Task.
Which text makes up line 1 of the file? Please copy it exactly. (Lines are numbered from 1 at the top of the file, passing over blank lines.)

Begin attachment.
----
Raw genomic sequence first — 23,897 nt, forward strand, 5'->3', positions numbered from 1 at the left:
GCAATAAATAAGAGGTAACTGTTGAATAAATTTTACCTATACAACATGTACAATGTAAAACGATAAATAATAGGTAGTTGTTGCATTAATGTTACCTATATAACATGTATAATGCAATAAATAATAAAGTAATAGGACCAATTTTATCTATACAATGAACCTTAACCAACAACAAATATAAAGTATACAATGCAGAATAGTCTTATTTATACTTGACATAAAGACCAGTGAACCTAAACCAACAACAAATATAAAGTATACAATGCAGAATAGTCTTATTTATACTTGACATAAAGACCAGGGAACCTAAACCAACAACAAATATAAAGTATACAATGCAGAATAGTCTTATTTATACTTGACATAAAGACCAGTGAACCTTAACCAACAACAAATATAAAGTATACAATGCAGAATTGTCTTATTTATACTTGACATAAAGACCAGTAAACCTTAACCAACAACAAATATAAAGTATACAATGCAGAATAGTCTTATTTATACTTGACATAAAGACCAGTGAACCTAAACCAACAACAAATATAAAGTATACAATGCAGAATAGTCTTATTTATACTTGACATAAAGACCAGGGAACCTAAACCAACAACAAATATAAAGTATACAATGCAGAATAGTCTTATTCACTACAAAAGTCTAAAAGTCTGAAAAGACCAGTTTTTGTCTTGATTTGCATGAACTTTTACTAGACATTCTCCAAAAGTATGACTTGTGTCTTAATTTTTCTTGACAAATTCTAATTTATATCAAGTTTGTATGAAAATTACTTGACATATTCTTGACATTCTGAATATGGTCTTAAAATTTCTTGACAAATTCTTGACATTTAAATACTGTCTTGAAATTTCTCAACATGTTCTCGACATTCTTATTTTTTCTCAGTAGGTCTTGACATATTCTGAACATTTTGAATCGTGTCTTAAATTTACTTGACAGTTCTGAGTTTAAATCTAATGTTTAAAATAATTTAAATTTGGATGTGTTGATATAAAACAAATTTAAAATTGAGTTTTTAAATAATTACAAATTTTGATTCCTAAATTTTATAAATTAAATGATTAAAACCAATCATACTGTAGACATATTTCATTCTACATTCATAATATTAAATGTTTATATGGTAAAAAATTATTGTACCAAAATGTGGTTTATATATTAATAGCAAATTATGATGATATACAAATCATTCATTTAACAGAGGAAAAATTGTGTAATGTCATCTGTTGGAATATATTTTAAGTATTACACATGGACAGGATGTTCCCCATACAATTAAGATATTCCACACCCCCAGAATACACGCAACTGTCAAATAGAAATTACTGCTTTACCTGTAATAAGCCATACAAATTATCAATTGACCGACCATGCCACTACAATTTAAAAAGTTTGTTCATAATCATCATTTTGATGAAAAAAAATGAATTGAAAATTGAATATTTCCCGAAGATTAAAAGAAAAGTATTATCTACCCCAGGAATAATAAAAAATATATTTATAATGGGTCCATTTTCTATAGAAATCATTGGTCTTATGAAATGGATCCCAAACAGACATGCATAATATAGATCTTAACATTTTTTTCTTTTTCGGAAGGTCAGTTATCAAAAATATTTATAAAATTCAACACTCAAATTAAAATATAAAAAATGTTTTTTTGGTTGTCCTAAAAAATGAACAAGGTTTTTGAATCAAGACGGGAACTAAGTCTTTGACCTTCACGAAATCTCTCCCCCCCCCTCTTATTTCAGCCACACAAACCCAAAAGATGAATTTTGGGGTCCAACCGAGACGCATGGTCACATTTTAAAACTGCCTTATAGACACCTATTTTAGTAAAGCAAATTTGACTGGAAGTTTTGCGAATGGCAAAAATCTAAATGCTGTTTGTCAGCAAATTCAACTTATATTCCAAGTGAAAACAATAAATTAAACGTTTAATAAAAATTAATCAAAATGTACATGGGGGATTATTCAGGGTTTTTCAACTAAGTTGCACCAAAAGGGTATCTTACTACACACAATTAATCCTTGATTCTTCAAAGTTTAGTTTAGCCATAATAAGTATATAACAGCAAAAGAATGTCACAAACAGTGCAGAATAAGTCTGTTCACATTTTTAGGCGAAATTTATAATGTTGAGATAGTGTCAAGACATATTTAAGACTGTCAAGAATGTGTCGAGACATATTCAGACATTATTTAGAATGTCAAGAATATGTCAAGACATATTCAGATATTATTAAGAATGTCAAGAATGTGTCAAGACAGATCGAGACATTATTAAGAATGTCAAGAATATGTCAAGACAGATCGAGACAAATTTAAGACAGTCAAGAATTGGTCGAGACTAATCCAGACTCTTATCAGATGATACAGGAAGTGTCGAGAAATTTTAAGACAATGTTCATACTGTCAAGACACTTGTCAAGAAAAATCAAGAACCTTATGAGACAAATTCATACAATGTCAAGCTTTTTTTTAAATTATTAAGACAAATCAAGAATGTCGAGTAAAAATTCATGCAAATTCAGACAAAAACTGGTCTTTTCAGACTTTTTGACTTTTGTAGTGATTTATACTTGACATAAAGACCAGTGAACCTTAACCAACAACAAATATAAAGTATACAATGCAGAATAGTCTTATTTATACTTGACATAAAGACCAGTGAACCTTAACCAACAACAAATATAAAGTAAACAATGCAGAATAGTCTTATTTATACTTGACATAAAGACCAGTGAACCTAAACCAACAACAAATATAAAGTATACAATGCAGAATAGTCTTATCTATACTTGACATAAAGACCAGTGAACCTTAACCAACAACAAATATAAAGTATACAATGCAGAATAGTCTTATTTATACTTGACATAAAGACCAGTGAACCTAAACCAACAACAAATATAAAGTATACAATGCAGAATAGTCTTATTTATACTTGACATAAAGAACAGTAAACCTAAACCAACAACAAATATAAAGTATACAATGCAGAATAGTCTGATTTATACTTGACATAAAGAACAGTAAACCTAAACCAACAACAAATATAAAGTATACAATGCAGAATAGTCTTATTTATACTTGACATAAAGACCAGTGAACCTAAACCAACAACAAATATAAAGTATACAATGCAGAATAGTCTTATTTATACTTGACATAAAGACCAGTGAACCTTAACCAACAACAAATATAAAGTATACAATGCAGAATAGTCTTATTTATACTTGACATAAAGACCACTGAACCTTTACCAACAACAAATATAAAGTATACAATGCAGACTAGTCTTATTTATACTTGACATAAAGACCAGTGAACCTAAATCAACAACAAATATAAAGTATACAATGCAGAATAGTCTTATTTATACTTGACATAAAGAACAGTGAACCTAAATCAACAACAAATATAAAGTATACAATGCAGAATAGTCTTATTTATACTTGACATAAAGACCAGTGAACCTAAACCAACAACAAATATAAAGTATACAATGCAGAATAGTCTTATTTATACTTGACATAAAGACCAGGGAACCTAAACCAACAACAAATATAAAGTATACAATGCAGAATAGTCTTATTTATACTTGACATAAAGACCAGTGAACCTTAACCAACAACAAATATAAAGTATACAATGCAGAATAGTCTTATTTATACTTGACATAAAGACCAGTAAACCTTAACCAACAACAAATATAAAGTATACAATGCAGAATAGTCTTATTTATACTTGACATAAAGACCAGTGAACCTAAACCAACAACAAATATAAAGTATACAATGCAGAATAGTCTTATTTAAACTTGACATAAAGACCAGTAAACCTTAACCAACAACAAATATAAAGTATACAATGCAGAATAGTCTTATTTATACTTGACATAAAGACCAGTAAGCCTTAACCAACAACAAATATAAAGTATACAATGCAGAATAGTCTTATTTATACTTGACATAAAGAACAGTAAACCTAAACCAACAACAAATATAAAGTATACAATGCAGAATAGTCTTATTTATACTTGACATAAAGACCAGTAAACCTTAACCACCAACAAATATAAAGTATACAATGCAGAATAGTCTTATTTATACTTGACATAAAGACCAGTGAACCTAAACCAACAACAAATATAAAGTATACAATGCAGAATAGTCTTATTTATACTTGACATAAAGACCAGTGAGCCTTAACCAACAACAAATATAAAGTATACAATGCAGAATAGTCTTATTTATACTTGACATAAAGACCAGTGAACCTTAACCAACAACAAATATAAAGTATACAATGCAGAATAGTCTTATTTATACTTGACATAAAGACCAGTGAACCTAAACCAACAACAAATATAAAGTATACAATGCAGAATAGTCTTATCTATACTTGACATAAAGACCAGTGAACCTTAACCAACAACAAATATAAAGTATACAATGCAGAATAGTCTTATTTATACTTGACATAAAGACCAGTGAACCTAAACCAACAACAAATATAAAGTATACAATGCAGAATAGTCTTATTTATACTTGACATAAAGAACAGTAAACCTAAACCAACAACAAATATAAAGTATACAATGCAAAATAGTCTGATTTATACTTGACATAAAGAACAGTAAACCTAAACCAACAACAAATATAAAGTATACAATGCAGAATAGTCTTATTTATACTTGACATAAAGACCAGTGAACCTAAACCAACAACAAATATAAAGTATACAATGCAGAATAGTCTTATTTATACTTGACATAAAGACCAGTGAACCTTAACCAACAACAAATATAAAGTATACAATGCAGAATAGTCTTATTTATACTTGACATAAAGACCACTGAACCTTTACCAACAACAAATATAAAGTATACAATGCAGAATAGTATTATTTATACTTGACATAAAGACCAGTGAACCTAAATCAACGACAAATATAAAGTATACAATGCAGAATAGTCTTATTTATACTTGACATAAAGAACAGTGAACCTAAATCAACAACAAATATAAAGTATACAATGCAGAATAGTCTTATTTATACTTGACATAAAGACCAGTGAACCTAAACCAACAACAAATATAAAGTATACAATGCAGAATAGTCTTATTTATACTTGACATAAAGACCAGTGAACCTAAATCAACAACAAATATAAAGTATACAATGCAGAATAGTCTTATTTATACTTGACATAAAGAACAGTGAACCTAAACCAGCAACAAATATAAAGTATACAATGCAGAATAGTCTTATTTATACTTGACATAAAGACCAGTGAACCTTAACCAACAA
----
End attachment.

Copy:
Raw genomic sequence first — 23,897 nt, forward strand, 5'->3', positions numbered from 1 at the left: